It was just the three of us at the Ghat and the scene was mesmerizing. The water was turbid and cold. The river flowed silently since we were on the plains. The stillness was audible. We spent a good 20 minutes taking in the landscape. As far as eyesight reached, all we could see were barren mountains and a criss-cross pattern of dusty roads. Around the river bed was a jungle of thorny shrubs called Seabuckthorn. Its little orange fruits yield a vitamin rich juice. This is supplied to the troops on duty in Leh and elsewhere due to its nutritious nature and long shelf life.

Back on the road, out next stop was at the Shey palace. This is the ancient capital of Ladakh (now it is Leh). The Namgyal dynasty that ruled Ladakh has a few palaces in that region. The palace is situated on a small hill and also houses a Gompa (monastery). We reached the top after a 15 minute climb. A part of the palace was under repairs and therefore inaccessible. A huge wooden figure of Buddha is installed in the Gompa and polished in gold to perfection. Decorative and sacred symbolism is apparent in the woodwork and the tapestry. This was common to all the other Gompas we saw, with a few differences in the structures.

A common feature at all places of worship is the little stone pillars. About 7 to 8 stones are carefully balanced on top of one another to make the pillar so that in afterlife, you can come back to rest in its shadow. How very practical!

Mother insisted that she would need a menhir to accommodate herself if it came to that.

A visit to the Thiksey monastery warped up our pre-lunch tour. This is one of the ancient and grandest monasteries in the Ladakh region. They have constructed a new monastery near the old one at the summit. The seated Buddha is resplendent in all his finery and the serene face reflects the ancient wisdom.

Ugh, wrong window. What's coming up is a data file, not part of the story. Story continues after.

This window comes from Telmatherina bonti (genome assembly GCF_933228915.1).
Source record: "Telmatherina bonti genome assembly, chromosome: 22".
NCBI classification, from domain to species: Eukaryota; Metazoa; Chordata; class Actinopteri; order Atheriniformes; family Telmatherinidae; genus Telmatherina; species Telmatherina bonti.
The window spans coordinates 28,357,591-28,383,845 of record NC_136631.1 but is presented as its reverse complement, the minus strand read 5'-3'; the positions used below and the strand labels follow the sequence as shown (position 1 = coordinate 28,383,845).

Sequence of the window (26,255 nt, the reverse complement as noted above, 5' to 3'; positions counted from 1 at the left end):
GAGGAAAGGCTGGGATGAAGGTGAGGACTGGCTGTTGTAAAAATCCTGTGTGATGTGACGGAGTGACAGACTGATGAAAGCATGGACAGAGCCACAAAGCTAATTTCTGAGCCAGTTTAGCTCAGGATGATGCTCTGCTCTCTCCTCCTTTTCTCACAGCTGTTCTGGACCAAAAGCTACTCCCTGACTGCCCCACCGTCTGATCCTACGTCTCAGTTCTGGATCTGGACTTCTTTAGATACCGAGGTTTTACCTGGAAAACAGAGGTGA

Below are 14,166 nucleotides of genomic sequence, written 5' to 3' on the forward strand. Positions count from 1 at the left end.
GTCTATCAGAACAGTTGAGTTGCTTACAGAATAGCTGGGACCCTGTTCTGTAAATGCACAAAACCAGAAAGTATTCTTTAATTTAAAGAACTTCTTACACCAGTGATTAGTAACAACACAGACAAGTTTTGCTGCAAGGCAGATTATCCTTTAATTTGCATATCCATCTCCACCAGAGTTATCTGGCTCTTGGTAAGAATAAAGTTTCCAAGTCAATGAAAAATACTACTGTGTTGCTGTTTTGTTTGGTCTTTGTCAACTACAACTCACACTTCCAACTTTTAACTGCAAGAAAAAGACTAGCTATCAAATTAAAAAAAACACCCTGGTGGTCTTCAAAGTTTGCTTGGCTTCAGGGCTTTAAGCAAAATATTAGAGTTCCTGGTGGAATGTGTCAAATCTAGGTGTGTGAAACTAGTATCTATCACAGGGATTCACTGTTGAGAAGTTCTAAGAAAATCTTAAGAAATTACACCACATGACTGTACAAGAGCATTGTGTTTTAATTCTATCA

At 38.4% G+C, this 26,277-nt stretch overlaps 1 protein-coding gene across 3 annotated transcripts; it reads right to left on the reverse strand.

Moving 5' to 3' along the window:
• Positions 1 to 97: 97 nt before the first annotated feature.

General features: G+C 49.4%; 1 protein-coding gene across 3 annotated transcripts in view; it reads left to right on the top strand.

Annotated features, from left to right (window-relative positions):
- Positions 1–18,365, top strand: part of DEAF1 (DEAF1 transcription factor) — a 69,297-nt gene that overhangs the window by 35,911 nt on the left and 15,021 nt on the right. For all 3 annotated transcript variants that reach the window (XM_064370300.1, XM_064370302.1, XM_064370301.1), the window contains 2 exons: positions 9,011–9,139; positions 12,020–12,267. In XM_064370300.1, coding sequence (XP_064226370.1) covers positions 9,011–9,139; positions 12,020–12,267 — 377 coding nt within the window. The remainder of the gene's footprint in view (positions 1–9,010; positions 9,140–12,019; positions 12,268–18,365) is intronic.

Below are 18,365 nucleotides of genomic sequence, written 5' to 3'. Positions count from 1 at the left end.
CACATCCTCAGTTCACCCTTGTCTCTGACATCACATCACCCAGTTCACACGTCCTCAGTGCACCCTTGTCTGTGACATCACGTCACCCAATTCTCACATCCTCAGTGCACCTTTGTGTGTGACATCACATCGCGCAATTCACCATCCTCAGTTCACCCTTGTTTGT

As a student of history I've often observed that if you want to know the temperament of a people, just study the dominating religion of that region. Buddhism preaches peace and lays down a practical code of conduct. The simple lives of the people and their straightforward ways can take you back a couple of centuries. They do what comes naturally to them and with all their heart. Agriculture and tourism are the principal means to earn a life and they never forget this.

Thiskey offers a beautiful view of the surroundings and the residences of the monks are scattered all around. We prayed in peace for sometime before a group of tourists entered the sanctum. It was nearing lunch time, so we left to return to the city.

A friend had recommend the Tibetan Kitchen if we wanted to sample the local fare. We headed straight for it. This restaurant is popular with tourists and has a variety of Momos on offer. We had some of those with tangy hot soups.

It was siesta time. Our jolly guide would be back by 3.00 pm to take us to the rest of the places.


Leh Logs: Day Two - I

Ah beautiful morning! Overhanging mist, sunrays filtering through clouds....it was perfect! Our first real morning in Leh.

Transport for the day was coming over at 9.30 am. We were taking it easy today. Sites and places around Leh had been chosen for the excursion. Nothing strenuous.


So far, none of us had felt light headed or had a hangover due to the rarified air. I took to Leh like a fish to water. Father concluded that my well being was due to the fact that there was nothing in my head to begin with.

It’s great to have indulgent parents like mine. I was the last one up and had a leisurely bath. Breakfast was even better! I remember having close to 4 toasts, with a thick omelette and tossed in a few pancakes as well! Mother chided me for the extravagance. We were, after all, returning for a lunch break in between the tours. I gave her a pained look. To wash it all down finally, I had excellent black tea. Its fairly common to drink this along with hot water in those parts. Since milk is hard to digest they prefer it black and sipping hot water helps digestion. I did not notice the staff, particularly Guru, mark my love for culinary delights.